When you’re 13, you’re still trying to figure out what to make of the world around you.
Though I didn’t know his name at the time, songwriter and producer Norman Whitfield tremendously influenced the way I saw the world, the way I thought about the world. That’s what I came to realize in the wake of Whitfield’s passing earlier this week.
It is June 1970. I see the Vietnam War on TV every night at 5:30 p.m. It is not a popular war, even in our house. Dad is 45. He was in the Army, then spent a decade in the Wisconsin National Guard, and even he isn’t buying the war. He’s not outspoken about it, but you just know.
Is that what I’m supposed to think about it? One of my cousins is over in Vietnam. Another is in the Air Force, but stateside. Dad was in the service. So were my uncles. Should that be my path?
That summer, the DJs on WOKY, the big AM Top 40 station out of Milwaukee, are becoming my constant companions. One day, one of them lays down a track that rips through my consciousness:
“War! Hoo! Yeah! What is it good for? Absolutely nothing!”
Edwin Starr forever changes the way I think about the world. So do the Temptations, who are out with “Ball of Confusion (That’s What the World Is Today),” still lingering in the charts that June. God, I wonder, what should I think about everything referenced in that song?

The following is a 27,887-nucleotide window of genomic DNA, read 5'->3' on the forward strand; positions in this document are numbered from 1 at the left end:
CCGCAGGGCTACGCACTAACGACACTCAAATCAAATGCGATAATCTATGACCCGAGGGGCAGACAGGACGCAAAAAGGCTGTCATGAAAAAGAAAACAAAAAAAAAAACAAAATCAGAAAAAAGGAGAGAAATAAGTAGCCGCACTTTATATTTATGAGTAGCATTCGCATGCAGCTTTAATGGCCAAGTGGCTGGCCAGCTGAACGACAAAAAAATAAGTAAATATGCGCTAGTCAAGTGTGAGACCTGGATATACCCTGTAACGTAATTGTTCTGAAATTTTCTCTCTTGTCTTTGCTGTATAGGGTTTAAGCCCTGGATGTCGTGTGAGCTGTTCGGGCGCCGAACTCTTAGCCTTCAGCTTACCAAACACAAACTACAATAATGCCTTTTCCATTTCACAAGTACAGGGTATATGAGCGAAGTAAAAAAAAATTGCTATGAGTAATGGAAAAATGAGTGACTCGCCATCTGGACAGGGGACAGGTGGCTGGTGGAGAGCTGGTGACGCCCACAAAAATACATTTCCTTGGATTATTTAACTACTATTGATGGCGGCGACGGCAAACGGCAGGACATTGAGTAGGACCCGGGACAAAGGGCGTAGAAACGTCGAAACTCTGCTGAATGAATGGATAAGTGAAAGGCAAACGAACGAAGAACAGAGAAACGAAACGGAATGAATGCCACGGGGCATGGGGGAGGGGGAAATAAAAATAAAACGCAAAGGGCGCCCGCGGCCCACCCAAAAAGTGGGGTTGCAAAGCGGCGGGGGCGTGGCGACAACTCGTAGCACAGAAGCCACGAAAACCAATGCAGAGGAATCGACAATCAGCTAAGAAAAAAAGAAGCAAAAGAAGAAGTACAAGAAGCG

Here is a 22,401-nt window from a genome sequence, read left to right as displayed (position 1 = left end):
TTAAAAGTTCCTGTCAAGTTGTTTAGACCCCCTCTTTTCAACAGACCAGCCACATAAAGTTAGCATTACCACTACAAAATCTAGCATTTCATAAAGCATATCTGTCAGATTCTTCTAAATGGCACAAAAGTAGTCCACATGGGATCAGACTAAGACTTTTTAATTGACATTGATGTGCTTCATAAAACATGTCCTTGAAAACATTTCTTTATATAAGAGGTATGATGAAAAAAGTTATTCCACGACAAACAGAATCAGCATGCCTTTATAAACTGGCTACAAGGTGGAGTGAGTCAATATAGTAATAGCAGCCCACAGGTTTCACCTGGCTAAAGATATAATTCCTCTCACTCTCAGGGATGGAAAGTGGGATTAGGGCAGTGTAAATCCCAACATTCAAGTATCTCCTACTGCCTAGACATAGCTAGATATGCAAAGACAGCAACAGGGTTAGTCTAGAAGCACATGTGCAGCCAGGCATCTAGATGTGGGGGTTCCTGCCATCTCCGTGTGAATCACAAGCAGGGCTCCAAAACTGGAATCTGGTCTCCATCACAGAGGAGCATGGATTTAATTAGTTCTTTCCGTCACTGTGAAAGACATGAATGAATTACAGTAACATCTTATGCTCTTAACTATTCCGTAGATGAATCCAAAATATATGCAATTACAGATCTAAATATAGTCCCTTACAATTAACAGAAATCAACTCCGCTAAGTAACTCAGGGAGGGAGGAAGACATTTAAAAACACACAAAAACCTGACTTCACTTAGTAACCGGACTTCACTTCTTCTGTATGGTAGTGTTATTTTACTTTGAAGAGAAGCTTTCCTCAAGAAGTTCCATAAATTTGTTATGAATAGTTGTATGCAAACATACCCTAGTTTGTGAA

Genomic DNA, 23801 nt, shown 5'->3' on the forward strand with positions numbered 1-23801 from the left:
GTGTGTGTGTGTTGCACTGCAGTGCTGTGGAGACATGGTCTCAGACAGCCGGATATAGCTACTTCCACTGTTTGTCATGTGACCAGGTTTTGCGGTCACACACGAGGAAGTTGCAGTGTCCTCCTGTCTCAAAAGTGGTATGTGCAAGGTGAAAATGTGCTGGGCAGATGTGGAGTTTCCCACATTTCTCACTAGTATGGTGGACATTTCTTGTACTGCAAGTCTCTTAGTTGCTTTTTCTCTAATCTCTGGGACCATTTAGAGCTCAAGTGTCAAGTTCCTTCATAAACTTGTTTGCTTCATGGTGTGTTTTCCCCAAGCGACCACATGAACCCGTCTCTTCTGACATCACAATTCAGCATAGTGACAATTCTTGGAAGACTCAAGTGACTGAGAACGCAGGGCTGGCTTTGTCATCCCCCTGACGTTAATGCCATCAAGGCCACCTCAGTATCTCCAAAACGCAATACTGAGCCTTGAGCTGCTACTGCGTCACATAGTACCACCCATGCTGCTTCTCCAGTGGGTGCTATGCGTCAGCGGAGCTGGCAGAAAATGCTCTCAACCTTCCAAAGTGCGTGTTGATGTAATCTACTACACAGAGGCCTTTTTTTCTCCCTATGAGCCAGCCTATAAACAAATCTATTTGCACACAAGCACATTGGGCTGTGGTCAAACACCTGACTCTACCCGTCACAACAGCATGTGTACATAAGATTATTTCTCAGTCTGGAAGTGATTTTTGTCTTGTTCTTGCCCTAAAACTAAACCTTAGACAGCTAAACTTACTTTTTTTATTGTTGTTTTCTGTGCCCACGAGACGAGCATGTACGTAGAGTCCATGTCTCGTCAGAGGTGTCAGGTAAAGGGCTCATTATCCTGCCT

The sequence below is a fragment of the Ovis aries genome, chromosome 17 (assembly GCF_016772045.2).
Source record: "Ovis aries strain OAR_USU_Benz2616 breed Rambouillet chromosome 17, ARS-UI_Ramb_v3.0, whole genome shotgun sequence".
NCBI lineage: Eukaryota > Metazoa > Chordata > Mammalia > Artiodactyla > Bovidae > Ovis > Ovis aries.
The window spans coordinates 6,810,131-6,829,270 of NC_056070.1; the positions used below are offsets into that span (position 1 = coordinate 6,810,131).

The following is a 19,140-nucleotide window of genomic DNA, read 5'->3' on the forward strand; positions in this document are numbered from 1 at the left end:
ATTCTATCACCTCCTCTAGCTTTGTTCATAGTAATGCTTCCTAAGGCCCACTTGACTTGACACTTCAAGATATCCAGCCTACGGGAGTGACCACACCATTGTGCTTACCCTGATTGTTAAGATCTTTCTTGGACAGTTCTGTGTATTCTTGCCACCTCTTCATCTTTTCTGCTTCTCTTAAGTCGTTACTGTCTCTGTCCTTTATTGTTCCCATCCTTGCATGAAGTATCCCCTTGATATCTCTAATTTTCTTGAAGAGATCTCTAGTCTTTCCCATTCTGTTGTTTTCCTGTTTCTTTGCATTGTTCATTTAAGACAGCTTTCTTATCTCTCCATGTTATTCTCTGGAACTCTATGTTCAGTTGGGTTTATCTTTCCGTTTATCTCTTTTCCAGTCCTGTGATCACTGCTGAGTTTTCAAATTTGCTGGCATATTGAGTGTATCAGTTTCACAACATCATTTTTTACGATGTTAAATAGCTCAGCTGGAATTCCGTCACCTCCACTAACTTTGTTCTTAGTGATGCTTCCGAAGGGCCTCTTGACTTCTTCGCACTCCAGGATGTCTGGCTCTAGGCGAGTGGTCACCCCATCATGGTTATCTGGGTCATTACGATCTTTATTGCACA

When you’re 13, the music talks to you in ways it does not when you’re older, especially when it’s the first music you’re really listening to day after day, hour after hour.
Later that summer, I hear Creedence Clearwater Revival’s cover of “I Heard It Through the Grapevine” and Rare Earth’s cover of “(I Know) I’m Losing You.” It helps with the disappointment of unrequited crushes.
I’m not done learning from Norman Whitfield, either. The next summer, I get a feel for the dark side of friendship with “Smiling Faces Sometimes,” the Tempts tune covered by the Undisputed Truth.
It all started here, though. Enjoy the version less heard.
“War,” the Temptations, from “Psychedelic Shack,” 1970. (The album link is to an import CD with this album and “All Directions” from 1972.)